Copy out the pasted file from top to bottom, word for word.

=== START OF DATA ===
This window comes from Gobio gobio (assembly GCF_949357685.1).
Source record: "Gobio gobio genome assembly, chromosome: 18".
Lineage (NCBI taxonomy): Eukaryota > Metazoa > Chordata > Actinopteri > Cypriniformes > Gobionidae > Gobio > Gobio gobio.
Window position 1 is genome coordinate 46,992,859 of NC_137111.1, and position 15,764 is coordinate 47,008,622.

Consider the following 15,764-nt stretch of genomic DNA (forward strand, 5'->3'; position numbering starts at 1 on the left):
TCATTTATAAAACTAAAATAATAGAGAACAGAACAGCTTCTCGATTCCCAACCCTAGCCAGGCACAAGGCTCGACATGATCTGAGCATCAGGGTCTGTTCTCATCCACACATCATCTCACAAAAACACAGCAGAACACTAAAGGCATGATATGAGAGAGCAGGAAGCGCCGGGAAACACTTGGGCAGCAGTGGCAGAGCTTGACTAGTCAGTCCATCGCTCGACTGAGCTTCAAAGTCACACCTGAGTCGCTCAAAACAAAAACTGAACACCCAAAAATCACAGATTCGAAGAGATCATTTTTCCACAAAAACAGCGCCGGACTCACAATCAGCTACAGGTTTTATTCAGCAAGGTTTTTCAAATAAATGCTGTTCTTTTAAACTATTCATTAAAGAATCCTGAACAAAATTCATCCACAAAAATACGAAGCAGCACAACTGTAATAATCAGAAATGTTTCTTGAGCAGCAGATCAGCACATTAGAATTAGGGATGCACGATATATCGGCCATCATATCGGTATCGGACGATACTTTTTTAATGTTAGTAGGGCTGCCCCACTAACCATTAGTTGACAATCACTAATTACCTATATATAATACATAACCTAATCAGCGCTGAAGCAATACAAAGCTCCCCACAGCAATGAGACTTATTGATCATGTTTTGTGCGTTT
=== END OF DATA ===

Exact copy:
This window comes from Gobio gobio (assembly GCF_949357685.1).
Source record: "Gobio gobio genome assembly, chromosome: 18".
Lineage (NCBI taxonomy): Eukaryota > Metazoa > Chordata > Actinopteri > Cypriniformes > Gobionidae > Gobio > Gobio gobio.
Window position 1 is genome coordinate 46,992,859 of NC_137111.1, and position 15,764 is coordinate 47,008,622.

Consider the following 15,764-nt stretch of genomic DNA (forward strand, 5'->3'; position numbering starts at 1 on the left):
TCATTTATAAAACTAAAATAATAGAGAACAGAACAGCTTCTCGATTCCCAACCCTAGCCAGGCACAAGGCTCGACATGATCTGAGCATCAGGGTCTGTTCTCATCCACACATCATCTCACAAAAACACAGCAGAACACTAAAGGCATGATATGAGAGAGCAGGAAGCGCCGGGAAACACTTGGGCAGCAGTGGCAGAGCTTGACTAGTCAGTCCATCGCTCGACTGAGCTTCAAAGTCACACCTGAGTCGCTCAAAACAAAAACTGAACACCCAAAAATCACAGATTCGAAGAGATCATTTTTCCACAAAAACAGCGCCGGACTCACAATCAGCTACAGGTTTTATTCAGCAAGGTTTTTCAAATAAATGCTGTTCTTTTAAACTATTCATTAAAGAATCCTGAACAAAATTCATCCACAAAAATACGAAGCAGCACAACTGTAATAATCAGAAATGTTTCTTGAGCAGCAGATCAGCACATTAGAATTAGGGATGCACGATATATCGGCCATCATATCGGTATCGGACGATACTTTTTTAATGTTAGTAGGGCTGCCCCACTAACCATTAGTTGACAATCACTAATTACCTATATATAATACATAACCTAATCAGCGCTGAAGCAATACAAAGCTCCCCACAGCAATGAGACTTATTGATCATGTTTTGTGCGTTT